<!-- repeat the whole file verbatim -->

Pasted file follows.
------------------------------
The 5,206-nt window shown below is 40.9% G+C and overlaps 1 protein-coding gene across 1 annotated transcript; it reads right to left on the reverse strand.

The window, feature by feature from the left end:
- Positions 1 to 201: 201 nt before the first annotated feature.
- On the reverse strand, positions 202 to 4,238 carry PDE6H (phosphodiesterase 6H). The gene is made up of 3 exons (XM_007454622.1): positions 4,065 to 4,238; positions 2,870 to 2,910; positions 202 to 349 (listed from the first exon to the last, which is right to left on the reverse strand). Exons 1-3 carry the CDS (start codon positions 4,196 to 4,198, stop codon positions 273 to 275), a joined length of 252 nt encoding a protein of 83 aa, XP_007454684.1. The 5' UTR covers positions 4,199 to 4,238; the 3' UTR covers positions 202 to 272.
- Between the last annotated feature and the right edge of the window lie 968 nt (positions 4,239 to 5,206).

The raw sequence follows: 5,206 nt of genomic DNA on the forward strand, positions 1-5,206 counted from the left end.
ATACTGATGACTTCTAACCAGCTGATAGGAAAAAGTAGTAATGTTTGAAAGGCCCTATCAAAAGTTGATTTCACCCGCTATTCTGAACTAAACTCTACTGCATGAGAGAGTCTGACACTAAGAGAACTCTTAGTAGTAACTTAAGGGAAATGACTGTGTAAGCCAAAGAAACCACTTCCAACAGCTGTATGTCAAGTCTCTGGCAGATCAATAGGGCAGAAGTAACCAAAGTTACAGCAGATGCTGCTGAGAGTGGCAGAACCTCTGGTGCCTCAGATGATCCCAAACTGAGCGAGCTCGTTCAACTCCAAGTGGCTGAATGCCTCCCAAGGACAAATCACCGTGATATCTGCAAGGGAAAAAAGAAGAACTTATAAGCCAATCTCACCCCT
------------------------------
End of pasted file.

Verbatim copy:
The 5,206-nt window shown below is 40.9% G+C and overlaps 1 protein-coding gene across 1 annotated transcript; it reads right to left on the reverse strand.

The window, feature by feature from the left end:
- Positions 1 to 201: 201 nt before the first annotated feature.
- On the reverse strand, positions 202 to 4,238 carry PDE6H (phosphodiesterase 6H). The gene is made up of 3 exons (XM_007454622.1): positions 4,065 to 4,238; positions 2,870 to 2,910; positions 202 to 349 (listed from the first exon to the last, which is right to left on the reverse strand). Exons 1-3 carry the CDS (start codon positions 4,196 to 4,198, stop codon positions 273 to 275), a joined length of 252 nt encoding a protein of 83 aa, XP_007454684.1. The 5' UTR covers positions 4,199 to 4,238; the 3' UTR covers positions 202 to 272.
- Between the last annotated feature and the right edge of the window lie 968 nt (positions 4,239 to 5,206).

The raw sequence follows: 5,206 nt of genomic DNA on the forward strand, positions 1-5,206 counted from the left end.
ATACTGATGACTTCTAACCAGCTGATAGGAAAAAGTAGTAATGTTTGAAAGGCCCTATCAAAAGTTGATTTCACCCGCTATTCTGAACTAAACTCTACTGCATGAGAGAGTCTGACACTAAGAGAACTCTTAGTAGTAACTTAAGGGAAATGACTGTGTAAGCCAAAGAAACCACTTCCAACAGCTGTATGTCAAGTCTCTGGCAGATCAATAGGGCAGAAGTAACCAAAGTTACAGCAGATGCTGCTGAGAGTGGCAGAACCTCTGGTGCCTCAGATGATCCCAAACTGAGCGAGCTCGTTCAACTCCAAGTGGCTGAATGCCTCCCAAGGACAAATCACCGTGATATCTGCAAGGGAAAAAAGAAGAACTTATAAGCCAATCTCACCCCT